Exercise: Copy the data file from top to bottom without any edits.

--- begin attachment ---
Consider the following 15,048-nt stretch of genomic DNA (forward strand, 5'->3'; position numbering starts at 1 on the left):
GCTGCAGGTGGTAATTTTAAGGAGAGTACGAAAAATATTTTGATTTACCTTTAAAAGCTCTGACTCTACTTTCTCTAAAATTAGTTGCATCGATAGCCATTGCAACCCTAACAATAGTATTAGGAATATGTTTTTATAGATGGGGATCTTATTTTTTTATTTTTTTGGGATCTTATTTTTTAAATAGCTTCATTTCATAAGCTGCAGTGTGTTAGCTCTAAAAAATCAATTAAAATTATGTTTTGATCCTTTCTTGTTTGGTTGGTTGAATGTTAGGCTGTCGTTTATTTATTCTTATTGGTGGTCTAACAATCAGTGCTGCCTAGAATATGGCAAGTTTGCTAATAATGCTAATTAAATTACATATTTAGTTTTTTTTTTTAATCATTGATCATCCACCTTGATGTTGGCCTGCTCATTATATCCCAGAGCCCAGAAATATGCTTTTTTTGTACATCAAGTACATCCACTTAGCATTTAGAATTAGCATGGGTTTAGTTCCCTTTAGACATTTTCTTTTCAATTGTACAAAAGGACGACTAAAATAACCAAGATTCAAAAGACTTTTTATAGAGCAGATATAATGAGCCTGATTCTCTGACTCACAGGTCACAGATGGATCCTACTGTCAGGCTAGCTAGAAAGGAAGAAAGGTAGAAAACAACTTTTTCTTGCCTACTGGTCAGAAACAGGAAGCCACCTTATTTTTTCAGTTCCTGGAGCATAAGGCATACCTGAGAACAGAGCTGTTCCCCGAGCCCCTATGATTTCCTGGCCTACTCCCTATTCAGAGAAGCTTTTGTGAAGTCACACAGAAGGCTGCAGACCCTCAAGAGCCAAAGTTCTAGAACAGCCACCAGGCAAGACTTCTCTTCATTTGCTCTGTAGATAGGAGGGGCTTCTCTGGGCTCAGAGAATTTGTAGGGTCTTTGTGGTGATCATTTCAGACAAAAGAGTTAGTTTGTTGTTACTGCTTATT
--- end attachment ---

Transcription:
Consider the following 15,048-nt stretch of genomic DNA (forward strand, 5'->3'; position numbering starts at 1 on the left):
GCTGCAGGTGGTAATTTTAAGGAGAGTACGAAAAATATTTTGATTTACCTTTAAAAGCTCTGACTCTACTTTCTCTAAAATTAGTTGCATCGATAGCCATTGCAACCCTAACAATAGTATTAGGAATATGTTTTTATAGATGGGGATCTTATTTTTTTATTTTTTTGGGATCTTATTTTTTAAATAGCTTCATTTCATAAGCTGCAGTGTGTTAGCTCTAAAAAATCAATTAAAATTATGTTTTGATCCTTTCTTGTTTGGTTGGTTGAATGTTAGGCTGTCGTTTATTTATTCTTATTGGTGGTCTAACAATCAGTGCTGCCTAGAATATGGCAAGTTTGCTAATAATGCTAATTAAATTACATATTTAGTTTTTTTTTTTAATCATTGATCATCCACCTTGATGTTGGCCTGCTCATTATATCCCAGAGCCCAGAAATATGCTTTTTTTGTACATCAAGTACATCCACTTAGCATTTAGAATTAGCATGGGTTTAGTTCCCTTTAGACATTTTCTTTTCAATTGTACAAAAGGACGACTAAAATAACCAAGATTCAAAAGACTTTTTATAGAGCAGATATAATGAGCCTGATTCTCTGACTCACAGGTCACAGATGGATCCTACTGTCAGGCTAGCTAGAAAGGAAGAAAGGTAGAAAACAACTTTTTCTTGCCTACTGGTCAGAAACAGGAAGCCACCTTATTTTTTCAGTTCCTGGAGCATAAGGCATACCTGAGAACAGAGCTGTTCCCCGAGCCCCTATGATTTCCTGGCCTACTCCCTATTCAGAGAAGCTTTTGTGAAGTCACACAGAAGGCTGCAGACCCTCAAGAGCCAAAGTTCTAGAACAGCCACCAGGCAAGACTTCTCTTCATTTGCTCTGTAGATAGGAGGGGCTTCTCTGGGCTCAGAGAATTTGTAGGGTCTTTGTGGTGATCATTTCAGACAAAAGAGTTAGTTTGTTGTTACTGCTTATT